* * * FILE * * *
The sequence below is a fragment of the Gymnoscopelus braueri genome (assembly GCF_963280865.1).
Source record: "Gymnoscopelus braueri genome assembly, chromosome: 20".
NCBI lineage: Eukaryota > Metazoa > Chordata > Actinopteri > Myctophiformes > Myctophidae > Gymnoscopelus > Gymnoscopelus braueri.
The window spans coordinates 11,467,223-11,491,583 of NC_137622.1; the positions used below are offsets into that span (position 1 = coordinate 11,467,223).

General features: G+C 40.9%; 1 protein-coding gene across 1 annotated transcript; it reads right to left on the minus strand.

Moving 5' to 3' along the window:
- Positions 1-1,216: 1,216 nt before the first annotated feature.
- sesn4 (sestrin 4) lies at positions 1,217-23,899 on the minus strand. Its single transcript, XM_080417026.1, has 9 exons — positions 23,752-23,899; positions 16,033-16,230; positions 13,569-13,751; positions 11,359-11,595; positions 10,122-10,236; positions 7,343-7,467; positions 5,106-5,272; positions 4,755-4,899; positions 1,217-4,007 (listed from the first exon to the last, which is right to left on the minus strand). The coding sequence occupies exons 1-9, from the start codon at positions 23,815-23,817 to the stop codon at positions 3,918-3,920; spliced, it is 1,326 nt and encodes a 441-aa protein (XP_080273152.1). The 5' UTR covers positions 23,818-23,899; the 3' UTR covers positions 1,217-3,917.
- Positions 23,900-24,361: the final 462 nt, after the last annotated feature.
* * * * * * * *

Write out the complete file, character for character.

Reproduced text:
The sequence below is a fragment of the Gymnoscopelus braueri genome (assembly GCF_963280865.1).
Source record: "Gymnoscopelus braueri genome assembly, chromosome: 20".
NCBI lineage: Eukaryota > Metazoa > Chordata > Actinopteri > Myctophiformes > Myctophidae > Gymnoscopelus > Gymnoscopelus braueri.
The window spans coordinates 11,467,223-11,491,583 of NC_137622.1; the positions used below are offsets into that span (position 1 = coordinate 11,467,223).

General features: G+C 40.9%; 1 protein-coding gene across 1 annotated transcript; it reads right to left on the minus strand.

Moving 5' to 3' along the window:
- Positions 1-1,216: 1,216 nt before the first annotated feature.
- sesn4 (sestrin 4) lies at positions 1,217-23,899 on the minus strand. Its single transcript, XM_080417026.1, has 9 exons — positions 23,752-23,899; positions 16,033-16,230; positions 13,569-13,751; positions 11,359-11,595; positions 10,122-10,236; positions 7,343-7,467; positions 5,106-5,272; positions 4,755-4,899; positions 1,217-4,007 (listed from the first exon to the last, which is right to left on the minus strand). The coding sequence occupies exons 1-9, from the start codon at positions 23,815-23,817 to the stop codon at positions 3,918-3,920; spliced, it is 1,326 nt and encodes a 441-aa protein (XP_080273152.1). The 5' UTR covers positions 23,818-23,899; the 3' UTR covers positions 1,217-3,917.
- Positions 23,900-24,361: the final 462 nt, after the last annotated feature.